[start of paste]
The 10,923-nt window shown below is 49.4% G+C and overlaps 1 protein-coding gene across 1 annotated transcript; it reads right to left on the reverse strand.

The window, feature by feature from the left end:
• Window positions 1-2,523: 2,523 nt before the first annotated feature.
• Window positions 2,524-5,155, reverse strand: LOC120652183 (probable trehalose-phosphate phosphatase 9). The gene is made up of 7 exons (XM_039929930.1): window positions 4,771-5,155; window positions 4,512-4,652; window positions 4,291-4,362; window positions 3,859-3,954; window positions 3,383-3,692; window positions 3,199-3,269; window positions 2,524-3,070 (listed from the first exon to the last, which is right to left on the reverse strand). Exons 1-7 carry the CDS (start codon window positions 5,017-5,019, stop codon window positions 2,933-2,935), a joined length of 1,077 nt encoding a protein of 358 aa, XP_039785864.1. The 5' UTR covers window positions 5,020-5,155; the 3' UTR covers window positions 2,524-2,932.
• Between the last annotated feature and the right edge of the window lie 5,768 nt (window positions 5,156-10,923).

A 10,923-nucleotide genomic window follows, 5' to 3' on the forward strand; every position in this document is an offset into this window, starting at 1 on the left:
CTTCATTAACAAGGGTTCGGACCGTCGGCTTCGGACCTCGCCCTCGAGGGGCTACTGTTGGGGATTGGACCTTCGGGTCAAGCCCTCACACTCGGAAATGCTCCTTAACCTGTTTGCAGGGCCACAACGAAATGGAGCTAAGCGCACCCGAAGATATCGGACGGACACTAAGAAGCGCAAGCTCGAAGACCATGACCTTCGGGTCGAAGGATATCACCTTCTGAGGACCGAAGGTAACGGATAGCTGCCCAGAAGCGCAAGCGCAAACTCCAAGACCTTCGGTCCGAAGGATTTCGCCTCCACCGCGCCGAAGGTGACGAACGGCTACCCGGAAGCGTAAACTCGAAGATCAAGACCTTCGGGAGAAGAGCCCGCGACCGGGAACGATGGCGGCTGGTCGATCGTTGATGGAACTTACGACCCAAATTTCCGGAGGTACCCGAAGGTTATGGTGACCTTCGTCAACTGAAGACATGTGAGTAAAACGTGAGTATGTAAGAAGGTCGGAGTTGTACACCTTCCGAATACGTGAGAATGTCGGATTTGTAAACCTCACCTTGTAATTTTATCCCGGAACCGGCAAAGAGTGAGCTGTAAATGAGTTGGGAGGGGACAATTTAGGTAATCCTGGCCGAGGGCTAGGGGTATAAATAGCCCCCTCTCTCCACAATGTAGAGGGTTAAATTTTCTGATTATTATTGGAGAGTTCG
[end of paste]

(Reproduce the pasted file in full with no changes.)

The 10,923-nt window shown below is 49.4% G+C and overlaps 1 protein-coding gene across 1 annotated transcript; it reads right to left on the reverse strand.

The window, feature by feature from the left end:
• Window positions 1-2,523: 2,523 nt before the first annotated feature.
• Window positions 2,524-5,155, reverse strand: LOC120652183 (probable trehalose-phosphate phosphatase 9). The gene is made up of 7 exons (XM_039929930.1): window positions 4,771-5,155; window positions 4,512-4,652; window positions 4,291-4,362; window positions 3,859-3,954; window positions 3,383-3,692; window positions 3,199-3,269; window positions 2,524-3,070 (listed from the first exon to the last, which is right to left on the reverse strand). Exons 1-7 carry the CDS (start codon window positions 5,017-5,019, stop codon window positions 2,933-2,935), a joined length of 1,077 nt encoding a protein of 358 aa, XP_039785864.1. The 5' UTR covers window positions 5,020-5,155; the 3' UTR covers window positions 2,524-2,932.
• Between the last annotated feature and the right edge of the window lie 5,768 nt (window positions 5,156-10,923).

A 10,923-nucleotide genomic window follows, 5' to 3' on the forward strand; every position in this document is an offset into this window, starting at 1 on the left:
CTTCATTAACAAGGGTTCGGACCGTCGGCTTCGGACCTCGCCCTCGAGGGGCTACTGTTGGGGATTGGACCTTCGGGTCAAGCCCTCACACTCGGAAATGCTCCTTAACCTGTTTGCAGGGCCACAACGAAATGGAGCTAAGCGCACCCGAAGATATCGGACGGACACTAAGAAGCGCAAGCTCGAAGACCATGACCTTCGGGTCGAAGGATATCACCTTCTGAGGACCGAAGGTAACGGATAGCTGCCCAGAAGCGCAAGCGCAAACTCCAAGACCTTCGGTCCGAAGGATTTCGCCTCCACCGCGCCGAAGGTGACGAACGGCTACCCGGAAGCGTAAACTCGAAGATCAAGACCTTCGGGAGAAGAGCCCGCGACCGGGAACGATGGCGGCTGGTCGATCGTTGATGGAACTTACGACCCAAATTTCCGGAGGTACCCGAAGGTTATGGTGACCTTCGTCAACTGAAGACATGTGAGTAAAACGTGAGTATGTAAGAAGGTCGGAGTTGTACACCTTCCGAATACGTGAGAATGTCGGATTTGTAAACCTCACCTTGTAATTTTATCCCGGAACCGGCAAAGAGTGAGCTGTAAATGAGTTGGGAGGGGACAATTTAGGTAATCCTGGCCGAGGGCTAGGGGTATAAATAGCCCCCTCTCTCCACAATGTAGAGGGTTAAATTTTCTGATTATTATTGGAGAGTTCG